04 July, 2008

Sunset Brand Long Sweet Peppers

Whenever I'm at the supermarket, I check the markdown bins to see what kind of interesting things I can scoop up on the cheap. Yesterday, I was there buying rolls so we could make sausage subs, and these slightly wrinkled but still quite useable long red sweet peppers were deeply discounted - the regular price was $2.49 a package, but I got them for 40 cents each. Score!

First thing I noticed was the label - Sunset brand, produced in the massive greenhouses of Mastronardi Produce Ltd. of Ontario. The same company that makes the best out-of-season tomatoes I've ever eaten. I'm happy to say that, even though these peppers were a little past their prime, they were completely awesome.

At first glance, these "Ancient Sweets" as Mastronardi calls them don't seem to be your average cubanelle peppers that have been allowed to ripen to red. Cubanelles are a thin-walled pepper and seem a little broader than these. The Ancient Sweets have a succulent thick wall, and were easy to peel after pan roasting. They were also absolutely delicious! Rich ripe pepper flavor, full-bodied and not overly sweet.

After roasting and skinning them I removed the small seed pod from the stem end and cut the peppers into long strips to put in the subs, and they were perfect, with a much better flavor than the common red bell pepper I would have used if these weren't available.

Right now, I'm drying two of the seed pods from the peppers. It's too late in the season to start pepper plants, but next year I plan to start a flat of them and see how many I can get to germinate. I'd like to nurse at least six of them to transplantable size and set them in the garden.


Jenny Ondioline, A/K/A Dina Williams said...

Thanks for the info on these peppers! I just bought a bag and am curious about them. They sound great.

Anonymous said...

Im looking forward to knowing if your seeds are viable or not. I threw the seeds & stems from 6 of them into my garden yesterday..
I agree.. these are the BEST red peppers I think I've ever eaten!
I googled them today to see if I could get a commercial source for seed.. gmta.

Anonymous said...

I saved my seeds last year and started 6 seeds and i now have 3 plants about 3 feet tall loaded with peppers.

Proficuus said...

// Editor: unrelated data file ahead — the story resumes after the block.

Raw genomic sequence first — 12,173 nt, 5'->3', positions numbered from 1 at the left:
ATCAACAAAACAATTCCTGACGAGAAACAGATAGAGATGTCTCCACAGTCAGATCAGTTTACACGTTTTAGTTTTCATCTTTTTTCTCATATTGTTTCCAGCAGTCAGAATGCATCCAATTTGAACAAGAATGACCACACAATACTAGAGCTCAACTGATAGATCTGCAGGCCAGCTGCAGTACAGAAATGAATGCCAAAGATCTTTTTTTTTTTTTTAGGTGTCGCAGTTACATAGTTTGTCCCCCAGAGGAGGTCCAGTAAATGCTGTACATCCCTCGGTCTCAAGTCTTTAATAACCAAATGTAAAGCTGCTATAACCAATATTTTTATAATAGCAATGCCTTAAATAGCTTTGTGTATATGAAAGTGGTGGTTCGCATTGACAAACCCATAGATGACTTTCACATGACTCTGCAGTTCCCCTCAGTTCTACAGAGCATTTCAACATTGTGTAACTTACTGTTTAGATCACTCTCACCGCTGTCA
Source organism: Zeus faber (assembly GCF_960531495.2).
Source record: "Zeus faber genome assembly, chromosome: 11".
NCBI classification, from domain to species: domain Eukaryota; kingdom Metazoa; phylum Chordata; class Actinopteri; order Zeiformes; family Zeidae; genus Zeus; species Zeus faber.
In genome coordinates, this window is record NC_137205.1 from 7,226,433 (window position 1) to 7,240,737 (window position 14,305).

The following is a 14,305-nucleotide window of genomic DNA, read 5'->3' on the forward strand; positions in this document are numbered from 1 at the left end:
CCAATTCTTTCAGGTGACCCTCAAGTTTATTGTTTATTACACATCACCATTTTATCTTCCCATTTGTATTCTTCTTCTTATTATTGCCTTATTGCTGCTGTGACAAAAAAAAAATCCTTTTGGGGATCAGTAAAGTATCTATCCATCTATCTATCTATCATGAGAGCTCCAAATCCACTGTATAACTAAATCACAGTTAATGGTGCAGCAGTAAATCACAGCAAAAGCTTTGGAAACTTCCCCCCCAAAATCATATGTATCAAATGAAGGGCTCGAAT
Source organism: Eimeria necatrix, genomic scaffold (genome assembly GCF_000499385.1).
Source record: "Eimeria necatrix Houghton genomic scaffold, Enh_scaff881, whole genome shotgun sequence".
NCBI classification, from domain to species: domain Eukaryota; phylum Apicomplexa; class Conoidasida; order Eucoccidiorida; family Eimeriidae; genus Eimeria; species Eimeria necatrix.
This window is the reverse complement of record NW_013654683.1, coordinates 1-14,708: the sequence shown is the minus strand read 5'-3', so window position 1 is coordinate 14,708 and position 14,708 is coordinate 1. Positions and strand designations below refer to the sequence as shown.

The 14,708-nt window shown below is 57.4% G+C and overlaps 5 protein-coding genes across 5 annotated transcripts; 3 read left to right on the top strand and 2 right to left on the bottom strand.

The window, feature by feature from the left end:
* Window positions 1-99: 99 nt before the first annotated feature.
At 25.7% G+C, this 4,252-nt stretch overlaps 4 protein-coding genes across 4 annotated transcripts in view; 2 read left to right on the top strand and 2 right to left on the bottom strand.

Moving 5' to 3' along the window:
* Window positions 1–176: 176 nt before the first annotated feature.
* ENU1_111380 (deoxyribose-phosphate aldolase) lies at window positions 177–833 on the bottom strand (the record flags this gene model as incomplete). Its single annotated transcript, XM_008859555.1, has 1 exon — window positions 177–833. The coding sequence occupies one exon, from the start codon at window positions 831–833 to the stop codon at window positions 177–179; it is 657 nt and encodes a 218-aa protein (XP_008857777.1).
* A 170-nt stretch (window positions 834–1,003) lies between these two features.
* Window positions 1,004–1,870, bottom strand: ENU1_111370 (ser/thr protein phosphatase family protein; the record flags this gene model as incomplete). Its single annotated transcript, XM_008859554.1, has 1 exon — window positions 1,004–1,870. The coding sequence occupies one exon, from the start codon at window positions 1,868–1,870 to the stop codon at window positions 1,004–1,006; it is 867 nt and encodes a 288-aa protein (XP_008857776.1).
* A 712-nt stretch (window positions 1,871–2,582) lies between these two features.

I bought some of these earlier in the year, it was late for peppers but they grew into 12 plants. I am bringing them inside this year to grown under a light.

Anonymous said...

Discovered these last year and have had a ball stuffing them with sweet sausage and slow roasting them over a low wood fire and topping with a good spaghetti sauce and cheese.

Can't wait to plant these this year.

Anonymous said...

I bought some Ancient Sweet Peppers recently. They are absolutely delicious. I saved some of the seeds. I was just curious to know if your seeds grew true to the Ancient Sweet Peppers.

Dave said...

Yes, the seeds sprouted well and I ended up growing 4 of the plants in 2009. Unfortunately, that was a tough year for my garden and none of my plants did very well, though I did get a few peppers by the end of the season.

I don't blame the seeds, though. Locally, the weather was against us that year and I had probably the worst insect infestations I've ever had to deal with. This year would have been better but alas, I didn't save any seeds this time around.

Anonymous said...

My wife and I were able to raise the seedlings indoors the first of the year. We transplanted about three in the soil. Also planted several in pots out of the direct sun light. We had to put chicken wire around the young plants because the bunnies loved to chew on the leaves. The plants in the pots out of the direct sunlight are producing. The ones in the ground and in the direct sunlight are stunted and dying. Fun to raise but more fun to eat.

Anonymous said...

I grew these peppers this year for the first time. They are the best peppers I've ever eaten.
They grow about 4 feet tall and produce 20 or more on each plant.
I roasted, peeled the skins and canned 30 pints this year.
Saved seed for next year.

Anonymous said...

What is the length of the growing season for these peppers and what conditions do you need in order for them to turn red?